Dr. Rob’s 360° Tour of the Colon
Hello, it’s Dr. Rob Gillio here today talking about a topic that’s a little bit of a pain in the butt or embarrassing to some talking about…colon cancer. You know, it was part of the Force for Health. We realized that having good health is a gift and we have to maintain that gift. Well, one of the gifts we have is that we have access to our colon, very easily from the outside, through our anus. And so let’s, let’s take a closer look and just take six minutes to talk about colon cancer. If I could, with our Human 360, I’ve I’ve zoomed in on a precancerous polyp in the colon. The anus (butthole) is down here attached to the colon, which is at the tail end of the digestive system. And it’s a very efficient organ for storing all the ash and sludge that’s left over from digestion.
And while it’s being stored, it sucks the water out of it to make it, semi-formed, but it lets your body not lose water, like with a watery diarrhea. When the colon is sick with colon cancer, first or early stage of it, called Stage 0, it’s something I’ve had. It’s a precancerous polyp, no symptoms. It just is a little stalk of tissue the size of a giant zit hanging from the inside of your colon. And, you know, with that, they can snip it off through a colonoscope. The scope can come right on up, through the anus to that area. In fact, the entire inside can be explored. A doctor sometimes will screen for anal cancer, just with a finger inside of a glove and just feeling around to see if there’s a lump or a bump. It’s a wonderful gift to be able to find it early.
If you wait a little longer, when it’s at stage one, it’s embedded into the wall a little bit, but it hasn’t gone other places. So now we have to take out a ring here and reconnect things. but this piece of cancer needs to be removed with a surgery, an open surgery.
If we were to talk about a stage two cancer, that cancer, gets larger like this. As things grow, it gets to be something called stage three, these little green structures here, they’re, colored green, but in the human body, they’re really not green they’re, just kind of like a, a pinkish white color, the lymphatics, they catch drainage of extra fluid. That’s in the wall of the colon. And if there’s cancer growing in that wall, sometimes some of the cells in that drainage will catch in these little things called regional lymph nodes.
If you look at that, that region, now we have an issue where this region is affected, but nowhere else But in stage three, it’s gotten beyond the colon. And if it’s gotten this far, we’re not sure how far else it’s gotten. You have to be more aggressive with the surgery and the treatments still at this stage. There’s probably no symptoms until this tumor grows very large and starts blocking things or there might be a little bit of blood. There might be diarrhea or constipation altering of you’re a bowel habits. Very rarely is there pain. So changing in your bowel habits or blood, is a reason to get checked, but also statistically it’s important to get screened, either with a colon inspection with something like a Cologuard. It is one of those wonderful, genetics, tests that is looking at, shedded cancer cell, material that can be picked up in a stool sample without even any colonoscope.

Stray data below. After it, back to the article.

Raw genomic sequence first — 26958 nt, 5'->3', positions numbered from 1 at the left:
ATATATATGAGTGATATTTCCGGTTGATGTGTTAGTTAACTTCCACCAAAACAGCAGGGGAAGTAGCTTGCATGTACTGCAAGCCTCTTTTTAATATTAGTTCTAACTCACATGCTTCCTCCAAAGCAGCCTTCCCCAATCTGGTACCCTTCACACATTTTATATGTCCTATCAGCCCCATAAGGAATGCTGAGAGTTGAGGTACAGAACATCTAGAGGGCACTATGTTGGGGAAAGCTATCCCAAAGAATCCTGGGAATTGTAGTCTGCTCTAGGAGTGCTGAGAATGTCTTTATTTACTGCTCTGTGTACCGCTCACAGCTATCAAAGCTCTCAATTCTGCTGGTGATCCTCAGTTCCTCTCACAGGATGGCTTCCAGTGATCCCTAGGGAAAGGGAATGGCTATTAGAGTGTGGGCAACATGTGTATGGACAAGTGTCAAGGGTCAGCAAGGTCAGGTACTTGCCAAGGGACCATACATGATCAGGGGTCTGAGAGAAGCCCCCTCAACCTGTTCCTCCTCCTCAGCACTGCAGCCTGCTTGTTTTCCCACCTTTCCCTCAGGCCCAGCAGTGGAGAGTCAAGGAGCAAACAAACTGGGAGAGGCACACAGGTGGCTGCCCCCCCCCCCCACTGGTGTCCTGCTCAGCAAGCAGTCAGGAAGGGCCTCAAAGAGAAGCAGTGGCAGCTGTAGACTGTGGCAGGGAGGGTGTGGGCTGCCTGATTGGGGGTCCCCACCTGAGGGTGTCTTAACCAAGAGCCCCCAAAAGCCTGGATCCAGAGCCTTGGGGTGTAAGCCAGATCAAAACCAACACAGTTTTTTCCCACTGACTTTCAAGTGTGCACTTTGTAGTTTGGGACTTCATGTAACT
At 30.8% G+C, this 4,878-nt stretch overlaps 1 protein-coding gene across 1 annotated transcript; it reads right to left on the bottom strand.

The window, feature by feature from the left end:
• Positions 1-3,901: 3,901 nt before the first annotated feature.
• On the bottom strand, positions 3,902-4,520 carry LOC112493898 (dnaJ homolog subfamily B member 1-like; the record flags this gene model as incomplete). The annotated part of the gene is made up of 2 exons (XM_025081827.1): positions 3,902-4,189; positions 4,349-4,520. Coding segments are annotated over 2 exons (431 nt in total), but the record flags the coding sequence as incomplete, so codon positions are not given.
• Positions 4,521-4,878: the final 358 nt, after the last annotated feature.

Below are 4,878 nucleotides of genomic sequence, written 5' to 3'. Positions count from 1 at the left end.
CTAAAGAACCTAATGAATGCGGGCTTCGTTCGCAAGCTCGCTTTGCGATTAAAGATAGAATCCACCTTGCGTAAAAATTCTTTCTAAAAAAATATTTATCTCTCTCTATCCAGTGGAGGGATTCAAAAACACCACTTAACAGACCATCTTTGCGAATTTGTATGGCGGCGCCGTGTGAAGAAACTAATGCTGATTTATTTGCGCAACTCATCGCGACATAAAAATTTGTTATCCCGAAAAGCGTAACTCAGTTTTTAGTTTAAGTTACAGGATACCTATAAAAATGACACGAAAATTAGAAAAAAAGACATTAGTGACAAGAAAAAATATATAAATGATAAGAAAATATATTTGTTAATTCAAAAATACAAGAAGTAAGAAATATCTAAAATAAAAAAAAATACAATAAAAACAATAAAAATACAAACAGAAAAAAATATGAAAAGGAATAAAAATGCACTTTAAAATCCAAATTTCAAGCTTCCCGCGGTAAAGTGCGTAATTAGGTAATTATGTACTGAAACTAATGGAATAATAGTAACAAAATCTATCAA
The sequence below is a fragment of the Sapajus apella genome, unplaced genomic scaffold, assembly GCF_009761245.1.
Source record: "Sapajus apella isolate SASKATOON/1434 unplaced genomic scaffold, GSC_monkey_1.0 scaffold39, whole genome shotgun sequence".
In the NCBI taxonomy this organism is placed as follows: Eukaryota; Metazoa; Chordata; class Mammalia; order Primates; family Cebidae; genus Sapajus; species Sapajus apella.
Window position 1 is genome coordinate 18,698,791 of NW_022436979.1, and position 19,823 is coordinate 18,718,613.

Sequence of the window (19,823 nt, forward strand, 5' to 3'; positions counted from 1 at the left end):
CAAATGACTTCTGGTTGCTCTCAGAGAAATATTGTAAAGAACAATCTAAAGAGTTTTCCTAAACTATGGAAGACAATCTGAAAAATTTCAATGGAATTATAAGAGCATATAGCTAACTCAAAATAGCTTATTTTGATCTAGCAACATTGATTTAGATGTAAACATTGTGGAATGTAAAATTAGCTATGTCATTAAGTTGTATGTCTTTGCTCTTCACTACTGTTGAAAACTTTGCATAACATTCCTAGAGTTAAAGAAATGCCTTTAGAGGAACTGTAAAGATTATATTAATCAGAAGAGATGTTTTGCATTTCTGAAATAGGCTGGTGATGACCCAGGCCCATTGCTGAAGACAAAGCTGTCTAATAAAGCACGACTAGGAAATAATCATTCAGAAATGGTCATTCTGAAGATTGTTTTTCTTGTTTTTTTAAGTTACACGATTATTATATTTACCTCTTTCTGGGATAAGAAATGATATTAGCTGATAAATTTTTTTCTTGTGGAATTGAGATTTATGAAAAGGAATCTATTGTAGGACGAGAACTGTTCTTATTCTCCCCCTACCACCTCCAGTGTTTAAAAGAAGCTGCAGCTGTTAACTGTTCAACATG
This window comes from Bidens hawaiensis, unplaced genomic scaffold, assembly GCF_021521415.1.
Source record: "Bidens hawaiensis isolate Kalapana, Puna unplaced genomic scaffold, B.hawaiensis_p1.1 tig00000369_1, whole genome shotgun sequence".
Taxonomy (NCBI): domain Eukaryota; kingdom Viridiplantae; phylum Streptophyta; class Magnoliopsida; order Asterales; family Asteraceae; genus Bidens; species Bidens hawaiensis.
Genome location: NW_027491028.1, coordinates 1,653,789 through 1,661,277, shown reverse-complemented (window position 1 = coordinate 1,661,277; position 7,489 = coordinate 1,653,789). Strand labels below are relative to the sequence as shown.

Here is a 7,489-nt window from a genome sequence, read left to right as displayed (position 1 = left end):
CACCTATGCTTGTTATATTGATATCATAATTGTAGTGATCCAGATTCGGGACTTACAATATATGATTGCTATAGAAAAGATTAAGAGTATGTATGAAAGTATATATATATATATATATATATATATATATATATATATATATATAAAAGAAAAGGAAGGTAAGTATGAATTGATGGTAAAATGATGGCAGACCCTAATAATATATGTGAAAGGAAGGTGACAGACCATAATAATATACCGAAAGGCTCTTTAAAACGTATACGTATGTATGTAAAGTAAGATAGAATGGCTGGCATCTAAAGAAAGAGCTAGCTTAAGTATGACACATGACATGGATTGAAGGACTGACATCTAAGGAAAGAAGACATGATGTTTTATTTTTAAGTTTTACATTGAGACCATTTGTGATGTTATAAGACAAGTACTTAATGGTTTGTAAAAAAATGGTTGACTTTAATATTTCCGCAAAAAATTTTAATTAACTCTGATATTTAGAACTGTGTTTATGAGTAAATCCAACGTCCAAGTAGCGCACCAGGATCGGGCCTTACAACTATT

Let’s look at what I want to avoid stage four. Notice I’ve zoomed out from the colon. It has gotten into the bloodstream. It’s gotten so bad in that wall that it sloughs cancer cells. And then when it gets in the bloodstream, it can travel through these vessels. These blue vessels are our veins and when it travels there, it sometimes gets caught in other areas, eventually going to the heart and then circulated anywhere in the entire human body. It is oftentimes that the liver is where most of the blood supply goes from the bowel. Your nutrients and things go through the liver to get filtered before it goes to the portal vein and such back to your inferior vena cave into your heart.
Lesion in the liver in both sides of the liver is very bad that usually can’t be operated on successfully. If it’s in both longs, it can’t be operated on successfully because you can’t get rid of it. When you’re at stage four, it is much more difficult to treat because it’s not as simple surgery. It may involve chemotherapy, radiation, and certainly pain and discomfort.
But you know what is not painful? It’s getting a cancer screening, with a, a stool test or with being seen by a gastroenterologist and having a colonoscopy or some other colon investigation.
All right. You know, your health is a real thing. Let’s play the Reality Health Games. You can get a lot of points if you get a colonoscopy, if you’re supposed to get one, especially if you’re over age 50, Hey, it saved my life and I’m not embarrassed to talk about it. How about you ask your family members to help you make the appointment to get a colonoscopy or to talk to your doctor about it. If you have any questions, take care of this.
I am Dr. Rob wishing you a healthy functioning colon. Take care. Bye